Vanderkam is realistic about the challenges facing people as they implement these rules. For example, with Give yourself a bedtime she noted, “the most poignant problem (with going to bed), though, had nothing to do with work or housework, or family members; rather it had to do with their absence…As one respondent put it ‘That’s the only truly free time I have.’ Who wants to cut that short?”4 Similarly, her avocation for back-up slots comes directly from her observations of people’s schedules and goals which lead to the realization “that we need a lot more rain dates in life…Anyone can make a perfect schedule. True time-management masters make resilient schedules. They harbor no illusions that life will be easy, and so they shape their hours to foster progress even when things don’t go as planned.”5
These small mindful changes can make a big difference. Participants in the 150 person pilot group filled out questionnaires and time diaries as part of the Tranquility by Tuesday study and they generally reported higher satisfaction scores on related items following each week’s implementation. They also reported 15% higher satisfaction (relative to initial scores) when Vanderkam followed up with them six months after the 9 week program concluded. One participant spoke of “changing the story that I tell myself. I do have time for the things that are important to me and time for fun too.”6 Another said “I don’t feel like I’m failing when I don’t make daily progress. Weekly progress matters!”7 Vanderkam herself observes in the conclusion “these habits take effort to build into our lives. But once they become part of the background narrative, they can calm the chaos and help us make time for what matters – even as life’s circus continues. It is folly to hope the circus will slow down anytime soon. These habits can help us enjoy life as it is now.”8 After all, “We don’t ask “where did the time go?” when we remember where the time went,”9 so wouldn’t it be better “to make the memories and let email and chores fill in around them?”10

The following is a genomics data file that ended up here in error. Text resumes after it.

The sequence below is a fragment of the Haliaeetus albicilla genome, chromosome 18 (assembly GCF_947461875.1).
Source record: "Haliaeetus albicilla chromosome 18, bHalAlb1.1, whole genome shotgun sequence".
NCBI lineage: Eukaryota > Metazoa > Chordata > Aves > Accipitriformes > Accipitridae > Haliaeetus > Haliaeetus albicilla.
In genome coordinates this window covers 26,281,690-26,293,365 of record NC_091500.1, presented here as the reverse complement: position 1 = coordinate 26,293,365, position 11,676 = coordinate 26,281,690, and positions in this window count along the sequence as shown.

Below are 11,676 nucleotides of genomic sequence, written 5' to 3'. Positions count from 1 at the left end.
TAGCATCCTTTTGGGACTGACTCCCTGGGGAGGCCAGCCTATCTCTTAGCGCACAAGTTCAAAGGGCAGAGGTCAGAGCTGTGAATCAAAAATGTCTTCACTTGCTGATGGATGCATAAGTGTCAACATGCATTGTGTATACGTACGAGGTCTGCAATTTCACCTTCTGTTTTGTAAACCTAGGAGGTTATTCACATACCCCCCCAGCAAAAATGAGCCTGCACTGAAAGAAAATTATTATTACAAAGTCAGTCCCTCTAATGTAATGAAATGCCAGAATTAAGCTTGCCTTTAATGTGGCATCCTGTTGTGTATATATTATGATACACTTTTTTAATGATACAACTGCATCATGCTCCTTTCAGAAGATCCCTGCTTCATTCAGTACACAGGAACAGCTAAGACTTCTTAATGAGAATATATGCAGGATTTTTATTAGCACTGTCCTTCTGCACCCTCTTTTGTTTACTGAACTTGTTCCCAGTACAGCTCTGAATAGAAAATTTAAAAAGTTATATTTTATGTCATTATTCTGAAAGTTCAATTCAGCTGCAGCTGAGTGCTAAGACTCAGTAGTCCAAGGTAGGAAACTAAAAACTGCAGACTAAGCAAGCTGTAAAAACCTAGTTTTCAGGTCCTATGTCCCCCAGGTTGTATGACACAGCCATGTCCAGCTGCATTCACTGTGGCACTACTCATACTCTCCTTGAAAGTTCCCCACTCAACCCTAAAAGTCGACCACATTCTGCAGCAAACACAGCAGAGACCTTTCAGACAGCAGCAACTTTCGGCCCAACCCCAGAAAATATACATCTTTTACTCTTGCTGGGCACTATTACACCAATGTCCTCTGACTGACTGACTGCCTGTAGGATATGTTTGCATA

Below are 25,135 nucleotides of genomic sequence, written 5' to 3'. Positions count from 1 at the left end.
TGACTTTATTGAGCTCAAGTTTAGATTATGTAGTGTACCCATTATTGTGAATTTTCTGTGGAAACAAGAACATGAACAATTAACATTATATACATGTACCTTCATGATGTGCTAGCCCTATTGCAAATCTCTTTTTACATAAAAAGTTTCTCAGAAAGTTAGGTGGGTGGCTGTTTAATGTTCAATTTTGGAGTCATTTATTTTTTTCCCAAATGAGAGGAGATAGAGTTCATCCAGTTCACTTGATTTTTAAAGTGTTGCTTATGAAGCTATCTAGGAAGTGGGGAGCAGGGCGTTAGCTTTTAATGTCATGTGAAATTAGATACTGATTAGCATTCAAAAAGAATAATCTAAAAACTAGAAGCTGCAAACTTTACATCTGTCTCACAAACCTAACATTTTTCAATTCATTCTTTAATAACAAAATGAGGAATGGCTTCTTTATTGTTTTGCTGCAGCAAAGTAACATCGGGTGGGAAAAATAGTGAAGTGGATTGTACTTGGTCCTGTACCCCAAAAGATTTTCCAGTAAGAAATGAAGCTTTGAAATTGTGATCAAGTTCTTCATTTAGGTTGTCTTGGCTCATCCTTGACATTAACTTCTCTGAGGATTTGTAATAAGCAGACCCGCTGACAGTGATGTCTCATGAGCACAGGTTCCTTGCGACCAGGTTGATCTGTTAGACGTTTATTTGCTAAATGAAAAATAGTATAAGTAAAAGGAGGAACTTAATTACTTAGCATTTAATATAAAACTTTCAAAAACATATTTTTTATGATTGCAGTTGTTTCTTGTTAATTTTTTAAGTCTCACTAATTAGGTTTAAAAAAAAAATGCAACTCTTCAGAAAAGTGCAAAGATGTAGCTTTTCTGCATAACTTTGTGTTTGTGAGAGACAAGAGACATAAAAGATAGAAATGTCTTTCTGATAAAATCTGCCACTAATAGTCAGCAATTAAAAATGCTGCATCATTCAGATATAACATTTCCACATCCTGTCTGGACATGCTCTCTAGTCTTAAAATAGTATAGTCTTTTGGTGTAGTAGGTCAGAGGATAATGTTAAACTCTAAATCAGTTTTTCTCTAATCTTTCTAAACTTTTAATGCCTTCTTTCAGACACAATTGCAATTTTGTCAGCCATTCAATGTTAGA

“…small mindful changes can make a big difference.”
One of the things I appreciate about this book compared to other books about time management or productivity is that it’s not a bunch of hacks that promise success, nor is it an extensive system that requires a major investment to set up. You can implement a single one of the practical rules in Tranquility by Tuesday in a small way this week and start to see a difference. For me, “Move by 3pm” inspired me to start doing a light weights routine in my office during the first half of my lunch hour. “Three times a week is a habit” helped me set a realistic benchmark for incorporating kids’ violin practice into our family life this spring. “One Big Adventure, One Little Adventure” has inspired me to do things I might normally say no to, like taking my elementary kids to my college student’s finals-week tie-dye party. And “Give yourself a bedtime” made me notice that my bedtime slides backwards 5-10 minutes per night as the week moves from Monday to Friday.
At my most overwhelmed, I feel like my life is juggling a set of plates that are about to spin out of control. In those moments I usually feel like I am keeping the plates going through sheer willpower. The principles in Tranquility by Tuesday provide structure that can help us calm the chaos and live more fully in community with others.